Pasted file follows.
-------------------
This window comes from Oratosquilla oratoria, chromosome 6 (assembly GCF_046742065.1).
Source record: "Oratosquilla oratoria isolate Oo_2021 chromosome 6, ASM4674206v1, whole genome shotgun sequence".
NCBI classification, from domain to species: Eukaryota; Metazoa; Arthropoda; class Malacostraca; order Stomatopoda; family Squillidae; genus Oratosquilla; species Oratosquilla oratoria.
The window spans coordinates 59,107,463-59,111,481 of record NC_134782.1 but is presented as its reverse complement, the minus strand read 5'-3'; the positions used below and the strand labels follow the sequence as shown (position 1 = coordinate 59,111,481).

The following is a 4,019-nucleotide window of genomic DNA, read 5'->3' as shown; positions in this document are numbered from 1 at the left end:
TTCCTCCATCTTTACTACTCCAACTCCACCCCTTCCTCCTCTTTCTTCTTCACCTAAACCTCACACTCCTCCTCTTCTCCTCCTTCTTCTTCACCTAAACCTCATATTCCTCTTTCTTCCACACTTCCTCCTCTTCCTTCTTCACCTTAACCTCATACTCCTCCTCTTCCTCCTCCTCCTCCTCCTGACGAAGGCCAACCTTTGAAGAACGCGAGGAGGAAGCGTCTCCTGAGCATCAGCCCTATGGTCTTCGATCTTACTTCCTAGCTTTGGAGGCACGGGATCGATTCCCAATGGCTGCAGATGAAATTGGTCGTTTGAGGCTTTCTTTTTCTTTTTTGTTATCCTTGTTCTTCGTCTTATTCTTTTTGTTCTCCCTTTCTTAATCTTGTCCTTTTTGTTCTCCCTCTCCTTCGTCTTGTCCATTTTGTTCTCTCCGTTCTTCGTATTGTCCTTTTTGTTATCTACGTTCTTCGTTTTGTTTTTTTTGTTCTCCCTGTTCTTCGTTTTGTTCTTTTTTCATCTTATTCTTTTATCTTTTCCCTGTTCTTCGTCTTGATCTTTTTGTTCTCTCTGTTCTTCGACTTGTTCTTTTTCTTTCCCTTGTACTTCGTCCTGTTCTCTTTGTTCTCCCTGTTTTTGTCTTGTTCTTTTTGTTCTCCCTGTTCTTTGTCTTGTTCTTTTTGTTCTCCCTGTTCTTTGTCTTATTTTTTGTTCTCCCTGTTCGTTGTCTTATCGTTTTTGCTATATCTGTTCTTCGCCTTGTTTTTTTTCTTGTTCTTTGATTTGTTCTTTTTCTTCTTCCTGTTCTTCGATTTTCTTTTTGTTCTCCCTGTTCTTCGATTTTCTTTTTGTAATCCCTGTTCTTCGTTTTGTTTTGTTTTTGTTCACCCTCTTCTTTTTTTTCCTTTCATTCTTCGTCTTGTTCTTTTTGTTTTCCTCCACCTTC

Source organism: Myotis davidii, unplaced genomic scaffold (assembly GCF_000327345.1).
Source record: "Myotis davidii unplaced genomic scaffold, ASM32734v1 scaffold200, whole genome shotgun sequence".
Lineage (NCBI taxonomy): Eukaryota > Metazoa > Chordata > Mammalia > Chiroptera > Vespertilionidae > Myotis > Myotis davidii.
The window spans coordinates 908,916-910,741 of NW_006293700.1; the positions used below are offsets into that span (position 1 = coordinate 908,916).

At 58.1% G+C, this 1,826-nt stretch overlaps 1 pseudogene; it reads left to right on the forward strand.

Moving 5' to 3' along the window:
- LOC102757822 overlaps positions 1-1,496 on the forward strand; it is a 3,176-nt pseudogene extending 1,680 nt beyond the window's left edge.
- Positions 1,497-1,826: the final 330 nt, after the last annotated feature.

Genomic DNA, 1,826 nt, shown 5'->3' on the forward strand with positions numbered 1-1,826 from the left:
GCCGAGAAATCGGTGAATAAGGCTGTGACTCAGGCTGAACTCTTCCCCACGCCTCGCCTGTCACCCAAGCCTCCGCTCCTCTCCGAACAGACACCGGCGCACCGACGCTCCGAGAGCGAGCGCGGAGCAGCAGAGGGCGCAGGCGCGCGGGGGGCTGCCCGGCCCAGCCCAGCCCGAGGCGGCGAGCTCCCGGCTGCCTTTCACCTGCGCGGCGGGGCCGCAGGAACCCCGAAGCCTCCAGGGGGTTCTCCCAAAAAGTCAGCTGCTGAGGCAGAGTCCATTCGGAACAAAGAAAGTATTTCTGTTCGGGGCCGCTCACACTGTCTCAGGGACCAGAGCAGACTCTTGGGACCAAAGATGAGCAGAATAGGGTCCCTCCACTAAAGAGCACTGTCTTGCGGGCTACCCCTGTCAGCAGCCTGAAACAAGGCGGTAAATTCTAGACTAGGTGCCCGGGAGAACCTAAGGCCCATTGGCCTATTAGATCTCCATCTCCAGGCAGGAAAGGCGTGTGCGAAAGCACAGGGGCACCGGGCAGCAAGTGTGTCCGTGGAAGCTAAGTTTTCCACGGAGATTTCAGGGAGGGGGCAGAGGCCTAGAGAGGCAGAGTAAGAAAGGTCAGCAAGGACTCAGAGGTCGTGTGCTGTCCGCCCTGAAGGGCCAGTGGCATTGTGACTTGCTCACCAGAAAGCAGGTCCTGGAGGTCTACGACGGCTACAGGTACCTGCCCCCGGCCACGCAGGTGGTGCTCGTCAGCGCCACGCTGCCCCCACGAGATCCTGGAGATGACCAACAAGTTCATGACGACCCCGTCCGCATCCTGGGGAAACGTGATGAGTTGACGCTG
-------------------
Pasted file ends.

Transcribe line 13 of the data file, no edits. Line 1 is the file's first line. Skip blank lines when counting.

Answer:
- LOC102757822 overlaps positions 1-1,496 on the forward strand; it is a 3,176-nt pseudogene extending 1,680 nt beyond the window's left edge.